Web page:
|“||If they're found to be true, it appears we've had a third-party individual have a really pernicious impact on a huge cross-section of student-athletes. The breadth of that would be pretty shocking.||”|
|— NCAA president Mark Emmert, |
Due to the nature of the allegations and the prominence of the Miami Hurricanes football team, as well as the history of scandals surrounding the program, reactions to the expose were rapid. Paul Dee, whose term as University of Miami athletic director from 1993 through 2008 encompassed both the current scandal and the violations uncovered in 1995, came in for heavy criticism. Sports Illustrated's Stewart Mandel summed up Dee's involvement as follows:
Dee, you may recall, was the Committee on Infractions chairman for USC's much-publicized case last summer involving former stars Reggie Bush and O. J. Mayo. It was Dee who, in announcing some of the stiffest penalties of the last 20 years (a two-year bowl ban and 30 docked scholarships), closed with the preachy reminder that "high-profile athletes demand high-profile compliance". Dee, Miami's AD during most of the period covering Shapiro's allegations, is retired and no longer under NCAA jurisdiction. Still, it seems only fair he should spend a day at USC's Heritage Hall wearing a sandwich board with the word "Hypocrite."
According to NCAA President Mark Emmert, the NCAA began investigating the situation "four or five months" prior to the publication of Robinson's article, and NCAA investigators had conducted multiple interviews with Shapiro.
Many sportswriters, including Charles Robinson and Dan Wetzel of Yahoo! Sports, speculated that if the allegations were found to be true, the Hurricanes could face the "NCAA death penalty", which was last given to a major program in 1987 when the SMU Mustangs had their football season cancelled. According to the NCAA, "A school is a repeat violator if a second major violation occurs within five years of the start date of the penalty from the first case. The cases do not have to be in the same sport." According to several sources at Miami, NCAA investigators had started probing for a "pattern of willful violations," which would allow it to investigate back to the date the earliest infractions occurred. The violations would overlap with the Hurricanes baseball team's two-year probation from 2003 to 2005, which would make the football and basketball teams eligible for the "death penalty." However, NCAA Vice President for Enforcement Julie Roe Lach has said discussion about using the death penalty has been limited.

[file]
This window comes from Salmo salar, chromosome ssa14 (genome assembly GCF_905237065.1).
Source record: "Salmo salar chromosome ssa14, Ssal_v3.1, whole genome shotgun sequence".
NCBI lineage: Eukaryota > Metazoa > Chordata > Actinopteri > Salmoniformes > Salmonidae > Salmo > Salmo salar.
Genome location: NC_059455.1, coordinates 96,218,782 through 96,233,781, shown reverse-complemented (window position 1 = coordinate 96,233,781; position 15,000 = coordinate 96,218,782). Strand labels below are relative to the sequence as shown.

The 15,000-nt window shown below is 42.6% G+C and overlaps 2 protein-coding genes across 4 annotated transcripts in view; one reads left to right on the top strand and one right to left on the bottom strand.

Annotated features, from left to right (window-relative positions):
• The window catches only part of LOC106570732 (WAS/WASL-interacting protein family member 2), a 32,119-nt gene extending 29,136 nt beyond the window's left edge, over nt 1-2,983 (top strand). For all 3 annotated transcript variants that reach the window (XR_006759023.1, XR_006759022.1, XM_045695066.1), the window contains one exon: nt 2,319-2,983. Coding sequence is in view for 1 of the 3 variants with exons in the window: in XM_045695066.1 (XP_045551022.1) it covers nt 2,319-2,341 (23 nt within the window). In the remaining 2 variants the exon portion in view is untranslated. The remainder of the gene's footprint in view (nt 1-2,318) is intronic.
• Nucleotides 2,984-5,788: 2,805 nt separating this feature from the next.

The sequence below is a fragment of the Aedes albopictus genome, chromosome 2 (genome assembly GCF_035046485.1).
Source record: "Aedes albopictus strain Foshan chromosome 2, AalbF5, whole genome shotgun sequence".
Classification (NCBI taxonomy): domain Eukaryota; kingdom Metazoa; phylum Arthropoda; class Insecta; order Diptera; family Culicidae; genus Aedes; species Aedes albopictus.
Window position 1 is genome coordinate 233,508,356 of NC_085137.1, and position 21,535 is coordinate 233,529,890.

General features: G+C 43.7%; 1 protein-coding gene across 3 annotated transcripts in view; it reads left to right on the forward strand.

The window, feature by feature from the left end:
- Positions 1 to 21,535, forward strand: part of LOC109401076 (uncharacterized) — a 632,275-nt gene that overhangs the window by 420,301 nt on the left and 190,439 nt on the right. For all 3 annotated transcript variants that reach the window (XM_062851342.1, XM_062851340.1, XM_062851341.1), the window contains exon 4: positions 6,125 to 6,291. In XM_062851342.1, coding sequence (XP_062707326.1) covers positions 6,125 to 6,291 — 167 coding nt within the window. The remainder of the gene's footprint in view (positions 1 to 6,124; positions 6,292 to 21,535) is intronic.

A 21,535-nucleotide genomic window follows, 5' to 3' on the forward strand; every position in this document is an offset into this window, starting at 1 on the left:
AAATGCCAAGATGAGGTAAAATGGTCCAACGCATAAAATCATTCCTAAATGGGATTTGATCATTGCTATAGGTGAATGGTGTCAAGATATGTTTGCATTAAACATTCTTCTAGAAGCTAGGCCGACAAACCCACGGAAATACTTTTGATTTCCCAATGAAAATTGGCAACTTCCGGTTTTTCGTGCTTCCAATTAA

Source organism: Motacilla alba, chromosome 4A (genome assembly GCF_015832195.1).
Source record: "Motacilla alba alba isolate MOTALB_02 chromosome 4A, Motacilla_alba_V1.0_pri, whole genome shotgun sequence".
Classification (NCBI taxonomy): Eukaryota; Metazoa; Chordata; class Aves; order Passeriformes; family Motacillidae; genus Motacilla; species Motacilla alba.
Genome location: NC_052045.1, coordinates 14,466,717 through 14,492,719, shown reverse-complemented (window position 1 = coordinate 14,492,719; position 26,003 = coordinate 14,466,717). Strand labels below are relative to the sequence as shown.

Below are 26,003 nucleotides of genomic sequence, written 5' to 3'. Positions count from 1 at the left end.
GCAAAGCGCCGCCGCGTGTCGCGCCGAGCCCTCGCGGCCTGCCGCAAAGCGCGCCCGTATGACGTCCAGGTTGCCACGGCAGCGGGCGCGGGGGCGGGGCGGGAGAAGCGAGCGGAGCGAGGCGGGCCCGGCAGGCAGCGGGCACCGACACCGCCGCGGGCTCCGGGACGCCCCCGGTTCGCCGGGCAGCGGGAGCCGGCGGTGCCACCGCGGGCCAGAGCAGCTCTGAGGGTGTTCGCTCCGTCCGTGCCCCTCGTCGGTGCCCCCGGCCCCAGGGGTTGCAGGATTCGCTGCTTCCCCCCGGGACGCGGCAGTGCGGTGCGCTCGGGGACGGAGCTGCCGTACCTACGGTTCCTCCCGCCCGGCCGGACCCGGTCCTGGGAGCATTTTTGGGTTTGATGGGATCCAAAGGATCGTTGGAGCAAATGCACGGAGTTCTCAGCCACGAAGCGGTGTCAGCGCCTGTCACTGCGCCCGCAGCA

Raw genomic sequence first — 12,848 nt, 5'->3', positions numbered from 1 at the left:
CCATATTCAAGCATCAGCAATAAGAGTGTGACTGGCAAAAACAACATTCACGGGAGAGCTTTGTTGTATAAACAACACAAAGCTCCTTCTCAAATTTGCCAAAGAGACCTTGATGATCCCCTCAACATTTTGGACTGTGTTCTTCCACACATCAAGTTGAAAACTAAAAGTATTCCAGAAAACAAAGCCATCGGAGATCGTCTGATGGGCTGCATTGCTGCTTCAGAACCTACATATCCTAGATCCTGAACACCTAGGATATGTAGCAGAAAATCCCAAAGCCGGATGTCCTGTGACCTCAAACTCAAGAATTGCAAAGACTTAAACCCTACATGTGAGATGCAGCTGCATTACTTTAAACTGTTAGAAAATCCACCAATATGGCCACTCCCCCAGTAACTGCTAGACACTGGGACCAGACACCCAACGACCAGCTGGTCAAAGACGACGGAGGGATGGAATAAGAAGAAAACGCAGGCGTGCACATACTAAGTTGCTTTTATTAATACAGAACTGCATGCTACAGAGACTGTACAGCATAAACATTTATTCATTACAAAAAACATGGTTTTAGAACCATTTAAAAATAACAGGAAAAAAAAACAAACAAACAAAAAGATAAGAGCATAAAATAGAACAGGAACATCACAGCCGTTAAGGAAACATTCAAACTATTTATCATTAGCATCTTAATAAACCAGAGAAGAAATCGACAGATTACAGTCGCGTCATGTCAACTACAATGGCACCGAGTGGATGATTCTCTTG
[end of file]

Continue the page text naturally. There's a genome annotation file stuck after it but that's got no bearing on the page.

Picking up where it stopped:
Wolff, who had suggested in 1995 that the Miami football program should be shuttered, again called for Miami to temporarily drop football in an open letter to university president Donna Shalala published in the August 29, 2011 issue of Sports Illustrated. In the letter, Wolff noted that Dan Wetzel had described the Miami program as a "de facto professional team" run by Shapiro, but that no NFL owner, in contrast to Shapiro, would have "stocked hotel rooms and his own yacht with prostitutes and strippers for players' pleasure and sprung for an abortion when one of the women got pregnant." Wolff also had praise for Randy Shannon, who had been fired as Miami head coach after the 2010 season, noting that he "seems to have been the only person in Coral Gables who wanted nothing to do with Shapiro, reportedly warning his players to avoid him and threatening to fire assistants caught dealing with him."